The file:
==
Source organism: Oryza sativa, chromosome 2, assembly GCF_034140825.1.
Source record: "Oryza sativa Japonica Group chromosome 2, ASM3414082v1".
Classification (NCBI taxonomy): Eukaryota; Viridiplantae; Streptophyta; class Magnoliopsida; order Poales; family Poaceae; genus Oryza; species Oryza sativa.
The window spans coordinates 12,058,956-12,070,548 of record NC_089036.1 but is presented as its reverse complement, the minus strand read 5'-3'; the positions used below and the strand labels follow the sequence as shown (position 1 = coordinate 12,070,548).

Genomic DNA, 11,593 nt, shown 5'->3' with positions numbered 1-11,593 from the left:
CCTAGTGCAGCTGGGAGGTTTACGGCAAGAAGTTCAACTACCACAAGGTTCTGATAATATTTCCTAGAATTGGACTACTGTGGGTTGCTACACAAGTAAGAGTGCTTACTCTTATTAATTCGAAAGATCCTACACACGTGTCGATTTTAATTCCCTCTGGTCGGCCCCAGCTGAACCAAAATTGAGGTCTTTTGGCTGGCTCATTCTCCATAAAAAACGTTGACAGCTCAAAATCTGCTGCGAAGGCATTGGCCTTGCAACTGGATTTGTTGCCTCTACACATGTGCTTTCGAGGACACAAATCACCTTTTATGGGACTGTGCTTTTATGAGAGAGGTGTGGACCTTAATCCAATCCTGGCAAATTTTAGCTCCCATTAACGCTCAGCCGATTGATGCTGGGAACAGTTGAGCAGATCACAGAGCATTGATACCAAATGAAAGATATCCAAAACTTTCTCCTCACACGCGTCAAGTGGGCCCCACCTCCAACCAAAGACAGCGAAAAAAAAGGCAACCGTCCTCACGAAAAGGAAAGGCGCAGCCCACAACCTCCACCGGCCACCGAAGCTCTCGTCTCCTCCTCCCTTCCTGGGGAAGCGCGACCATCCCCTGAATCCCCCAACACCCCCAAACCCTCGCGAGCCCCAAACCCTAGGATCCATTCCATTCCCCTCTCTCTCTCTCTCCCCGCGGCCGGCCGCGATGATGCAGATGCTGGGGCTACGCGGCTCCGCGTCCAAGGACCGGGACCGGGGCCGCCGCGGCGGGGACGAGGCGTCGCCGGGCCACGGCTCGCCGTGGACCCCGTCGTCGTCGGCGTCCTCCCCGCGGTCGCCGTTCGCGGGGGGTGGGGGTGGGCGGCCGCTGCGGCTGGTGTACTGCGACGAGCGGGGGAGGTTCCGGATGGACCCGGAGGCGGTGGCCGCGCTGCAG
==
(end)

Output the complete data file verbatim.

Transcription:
Source organism: Oryza sativa, chromosome 2, assembly GCF_034140825.1.
Source record: "Oryza sativa Japonica Group chromosome 2, ASM3414082v1".
Classification (NCBI taxonomy): Eukaryota; Viridiplantae; Streptophyta; class Magnoliopsida; order Poales; family Poaceae; genus Oryza; species Oryza sativa.
The window spans coordinates 12,058,956-12,070,548 of record NC_089036.1 but is presented as its reverse complement, the minus strand read 5'-3'; the positions used below and the strand labels follow the sequence as shown (position 1 = coordinate 12,070,548).

Genomic DNA, 11,593 nt, shown 5'->3' with positions numbered 1-11,593 from the left:
CCTAGTGCAGCTGGGAGGTTTACGGCAAGAAGTTCAACTACCACAAGGTTCTGATAATATTTCCTAGAATTGGACTACTGTGGGTTGCTACACAAGTAAGAGTGCTTACTCTTATTAATTCGAAAGATCCTACACACGTGTCGATTTTAATTCCCTCTGGTCGGCCCCAGCTGAACCAAAATTGAGGTCTTTTGGCTGGCTCATTCTCCATAAAAAACGTTGACAGCTCAAAATCTGCTGCGAAGGCATTGGCCTTGCAACTGGATTTGTTGCCTCTACACATGTGCTTTCGAGGACACAAATCACCTTTTATGGGACTGTGCTTTTATGAGAGAGGTGTGGACCTTAATCCAATCCTGGCAAATTTTAGCTCCCATTAACGCTCAGCCGATTGATGCTGGGAACAGTTGAGCAGATCACAGAGCATTGATACCAAATGAAAGATATCCAAAACTTTCTCCTCACACGCGTCAAGTGGGCCCCACCTCCAACCAAAGACAGCGAAAAAAAAGGCAACCGTCCTCACGAAAAGGAAAGGCGCAGCCCACAACCTCCACCGGCCACCGAAGCTCTCGTCTCCTCCTCCCTTCCTGGGGAAGCGCGACCATCCCCTGAATCCCCCAACACCCCCAAACCCTCGCGAGCCCCAAACCCTAGGATCCATTCCATTCCCCTCTCTCTCTCTCTCCCCGCGGCCGGCCGCGATGATGCAGATGCTGGGGCTACGCGGCTCCGCGTCCAAGGACCGGGACCGGGGCCGCCGCGGCGGGGACGAGGCGTCGCCGGGCCACGGCTCGCCGTGGACCCCGTCGTCGTCGGCGTCCTCCCCGCGGTCGCCGTTCGCGGGGGGTGGGGGTGGGCGGCCGCTGCGGCTGGTGTACTGCGACGAGCGGGGGAGGTTCCGGATGGACCCGGAGGCGGTGGCCGCGCTGCAG